The fragile blue wall: analyzing geographies of the 2020 US presidential election
From Firenze University Press Journal: Italian Journal of Electoral Studies (IJES)
John Agnew, Department of Geography, University of California
Michael Shin, Department of Geography, University of California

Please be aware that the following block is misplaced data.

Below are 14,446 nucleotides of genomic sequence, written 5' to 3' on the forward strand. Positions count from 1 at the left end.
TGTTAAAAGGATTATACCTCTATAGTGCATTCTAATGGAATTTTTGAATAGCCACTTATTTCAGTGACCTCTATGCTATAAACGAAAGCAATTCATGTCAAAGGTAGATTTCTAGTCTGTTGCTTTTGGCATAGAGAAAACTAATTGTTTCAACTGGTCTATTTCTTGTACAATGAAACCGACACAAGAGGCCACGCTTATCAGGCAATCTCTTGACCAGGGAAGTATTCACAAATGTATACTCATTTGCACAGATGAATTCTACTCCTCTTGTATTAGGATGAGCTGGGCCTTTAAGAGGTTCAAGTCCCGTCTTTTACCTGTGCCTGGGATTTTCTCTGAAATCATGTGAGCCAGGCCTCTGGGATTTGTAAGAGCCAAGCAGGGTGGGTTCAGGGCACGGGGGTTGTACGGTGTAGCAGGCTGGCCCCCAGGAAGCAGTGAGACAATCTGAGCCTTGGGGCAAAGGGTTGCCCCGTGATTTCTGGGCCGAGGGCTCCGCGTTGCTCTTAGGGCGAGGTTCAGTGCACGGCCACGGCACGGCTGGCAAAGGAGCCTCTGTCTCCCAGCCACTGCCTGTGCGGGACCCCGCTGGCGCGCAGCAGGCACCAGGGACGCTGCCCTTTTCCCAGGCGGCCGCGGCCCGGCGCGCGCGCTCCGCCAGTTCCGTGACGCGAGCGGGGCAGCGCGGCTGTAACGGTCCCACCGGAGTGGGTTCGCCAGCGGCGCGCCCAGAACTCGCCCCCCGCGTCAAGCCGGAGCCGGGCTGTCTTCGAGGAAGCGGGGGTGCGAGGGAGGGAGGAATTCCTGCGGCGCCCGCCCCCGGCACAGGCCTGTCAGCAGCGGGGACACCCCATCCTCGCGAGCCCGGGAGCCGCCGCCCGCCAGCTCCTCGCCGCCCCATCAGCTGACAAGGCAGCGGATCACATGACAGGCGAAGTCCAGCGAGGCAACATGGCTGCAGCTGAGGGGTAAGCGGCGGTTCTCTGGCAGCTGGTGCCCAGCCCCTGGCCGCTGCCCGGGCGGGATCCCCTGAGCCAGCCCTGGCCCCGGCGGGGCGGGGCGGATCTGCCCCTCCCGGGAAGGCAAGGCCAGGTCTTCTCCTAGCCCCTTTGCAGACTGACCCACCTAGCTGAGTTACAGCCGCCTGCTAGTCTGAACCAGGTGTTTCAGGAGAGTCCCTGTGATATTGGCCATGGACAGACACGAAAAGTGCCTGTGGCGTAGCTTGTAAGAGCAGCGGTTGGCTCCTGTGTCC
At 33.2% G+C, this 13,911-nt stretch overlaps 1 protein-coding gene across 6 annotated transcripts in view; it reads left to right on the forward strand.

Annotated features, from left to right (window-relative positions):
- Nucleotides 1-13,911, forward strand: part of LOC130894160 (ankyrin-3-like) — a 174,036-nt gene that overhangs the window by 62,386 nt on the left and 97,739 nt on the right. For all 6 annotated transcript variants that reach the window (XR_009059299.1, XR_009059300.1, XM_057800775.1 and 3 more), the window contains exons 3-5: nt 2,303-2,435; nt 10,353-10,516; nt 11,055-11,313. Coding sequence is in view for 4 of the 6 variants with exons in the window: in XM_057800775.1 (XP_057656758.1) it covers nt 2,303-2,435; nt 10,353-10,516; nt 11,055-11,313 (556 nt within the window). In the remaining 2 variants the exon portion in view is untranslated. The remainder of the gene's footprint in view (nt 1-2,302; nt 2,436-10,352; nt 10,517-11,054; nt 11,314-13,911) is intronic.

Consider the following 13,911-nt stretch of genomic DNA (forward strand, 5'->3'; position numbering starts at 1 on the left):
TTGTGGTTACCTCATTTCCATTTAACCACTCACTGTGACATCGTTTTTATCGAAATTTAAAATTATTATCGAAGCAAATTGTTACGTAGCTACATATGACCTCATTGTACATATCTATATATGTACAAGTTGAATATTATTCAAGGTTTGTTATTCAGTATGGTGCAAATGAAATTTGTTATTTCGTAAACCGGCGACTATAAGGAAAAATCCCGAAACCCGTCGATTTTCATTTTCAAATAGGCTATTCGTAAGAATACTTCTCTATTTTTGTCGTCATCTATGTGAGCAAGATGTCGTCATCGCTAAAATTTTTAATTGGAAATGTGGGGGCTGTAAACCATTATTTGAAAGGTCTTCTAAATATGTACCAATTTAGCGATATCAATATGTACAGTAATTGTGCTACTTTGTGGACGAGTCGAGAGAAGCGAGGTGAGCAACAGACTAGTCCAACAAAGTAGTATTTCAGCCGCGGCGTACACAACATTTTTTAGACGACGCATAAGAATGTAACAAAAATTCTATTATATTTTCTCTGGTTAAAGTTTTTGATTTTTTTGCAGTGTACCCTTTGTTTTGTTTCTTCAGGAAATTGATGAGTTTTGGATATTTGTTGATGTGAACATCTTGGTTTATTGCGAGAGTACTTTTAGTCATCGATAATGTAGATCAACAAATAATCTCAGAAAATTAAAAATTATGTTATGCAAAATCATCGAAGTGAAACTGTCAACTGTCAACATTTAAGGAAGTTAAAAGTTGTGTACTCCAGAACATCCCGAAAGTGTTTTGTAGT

Only once in the past forty years has a US president been denied a second term in office. In 2020, President Donald Trump’s 46.8 percent of the vote share was surpassed by the 51.3 percent for Joe Biden. Despite desperate social media efforts, public denials, legal actions, his refusal to concede, and the incitement of a violent and deadly insurrection, President Trump lost the election. Only the Electoral College’s bias towards states with a knife-edge polarization between the two major parties, the Republicans and the Democrats, in which rural voters have a heavier weight in the outcome saved Trump from a crushing defeat. The US presidential election is an indirect election with votes aggregated individually by state to determine the out-come. It was arguably an existential election in the sense that Trump did not compete on policies as much as proposing himself alone as a representative of “true” Americans, and the 1950s America he was in the process of resurrecting, like he had done for himself after his own bout with Covid-19 and his miraculous “cure” in early October 2020 (O’Toole 2020).